Startup climate-tech company, Seabound, is gearing up to help decarbonise the shipping industry – and Crestchic is part of the company’s journey.
The global shipping industry hauls around 1.8 billion metric tons of goods around the world – more than 80% of global trade by volume. In the process, ships emit around 1 billion tonnes of carbon dioxide annually. With greenhouse gases high on everyone’s agenda, the shipping industry is facing kickback from customers looking to reduce their carbon footprints, along with increasing regulatory pressure.
The International Maritime Organization (IMO) has mandated that starting in 2023, most commercial vessels will have to document their CO2 emissions and demonstrate progress towards reaching the IMO objective of an industry-wide 40% reduction in emissions by 2030.
While the sector at large is exploring a range of zero-emissions fuels and technologies, including batteries, sustainable biofuels, and green or blue hydrogen and their derivatives such as ammonia and methanol, start-up company Seabound has developed a unique carbon capture device that traps and stores CO2 from fuel exhaust – allowing a significant reduction in emissions.
All hands on deck: The challenge of decarbonising shipping
At present, the shipping sector is highly dependent on heavy fuel oil – a high-carbon fossil fuel. In light of this, decarbonising the current global fleet of approximately 100,000 ships represents a mammoth task – estimated at $1 trillion – consisting of investment in energy-efficient ships as well as a complete overhaul of the industry’s fuel supply chain.
While regulators, industry groups and financial institutions are focussed on reducing emissions, the shipping sector faces some unique challenges. Zero-carbon fuels and technologies are not available at the size, scale, or price the industry needs for wide-scale adoption. According to the International Chamber of Shipping, the sector’s primary trade association “new fuels will need to be developed along with novel propulsion systems, upgraded vessels and an entirely new global refuelling network.”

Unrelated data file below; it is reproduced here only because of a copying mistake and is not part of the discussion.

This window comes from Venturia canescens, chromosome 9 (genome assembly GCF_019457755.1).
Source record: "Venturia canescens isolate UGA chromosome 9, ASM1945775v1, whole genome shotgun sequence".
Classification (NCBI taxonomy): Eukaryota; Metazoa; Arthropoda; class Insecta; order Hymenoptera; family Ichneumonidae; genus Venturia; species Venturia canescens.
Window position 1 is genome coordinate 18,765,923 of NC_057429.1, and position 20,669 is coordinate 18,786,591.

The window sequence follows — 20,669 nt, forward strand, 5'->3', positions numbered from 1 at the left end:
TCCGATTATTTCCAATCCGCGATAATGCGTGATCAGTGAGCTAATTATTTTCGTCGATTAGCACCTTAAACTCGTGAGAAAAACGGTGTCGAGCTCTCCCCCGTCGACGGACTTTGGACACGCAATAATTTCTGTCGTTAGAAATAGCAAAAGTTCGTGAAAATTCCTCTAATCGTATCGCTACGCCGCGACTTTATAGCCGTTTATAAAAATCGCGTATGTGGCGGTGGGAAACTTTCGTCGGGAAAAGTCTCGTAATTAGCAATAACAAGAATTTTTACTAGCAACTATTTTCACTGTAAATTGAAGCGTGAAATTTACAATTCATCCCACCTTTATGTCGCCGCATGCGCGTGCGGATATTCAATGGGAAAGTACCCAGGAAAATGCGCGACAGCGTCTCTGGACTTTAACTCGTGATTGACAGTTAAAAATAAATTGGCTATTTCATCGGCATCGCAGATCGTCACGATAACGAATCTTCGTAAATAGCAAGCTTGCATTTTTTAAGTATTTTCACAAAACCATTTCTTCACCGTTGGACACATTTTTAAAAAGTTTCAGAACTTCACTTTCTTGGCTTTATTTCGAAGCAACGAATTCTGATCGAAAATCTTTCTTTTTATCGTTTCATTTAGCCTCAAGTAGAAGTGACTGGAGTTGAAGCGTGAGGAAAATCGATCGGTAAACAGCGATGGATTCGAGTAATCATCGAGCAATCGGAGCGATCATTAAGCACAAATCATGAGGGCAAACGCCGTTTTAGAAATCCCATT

Seabound: A carbon capture solution
While the industry works on a long-term solution, Seabound has developed technology that can equip ships with carbon capture devices that trap and store CO2 from fuel exhaust. The CO2 can then be brought to port where it can be sold for utilisation or sequestration. As well as enabling the industry to meet stringent targets, the revenue stream made from selling the captured CO2 will be shared with the ship owner, helping to cover implementation costs.
Walker Kehoe, Founding Engineer at Seabound, explains “Building new ships is extremely capital intensive, and the production of sustainable fuels at scale is 10-20 years away. Carbon capture can help to decarbonize shipping quickly and at scale, and it can be retrofitted onto existing ships.”
To test the technology on dry land, the company needed to create and capture CO2. To do this without the need for a marine engine, they hooked the technology up to a diesel generator. A load bank was used to apply a full load to the generator – in turn allowing the generator to run at full capacity and fully test the carbon capture technology.
Usually used to test generators to ensure they are fit for purpose as a backup power source, load banks work by applying an electrical load to a generator, allowing it to run as it would in normal operational conditions. By using the generator and loadbank combination, the team at Seabound was able to simulate a marine engine – enabling full testing of the carbon capture technology.
Walker continued, “Testing our prototype was a critical step in getting the technology launched – leading to expressions of interest from some major shipowners. Our development and testing process has established that Seabound can capture up to 95% of CO2 emissions per ship – helping the industry move towards its targets.”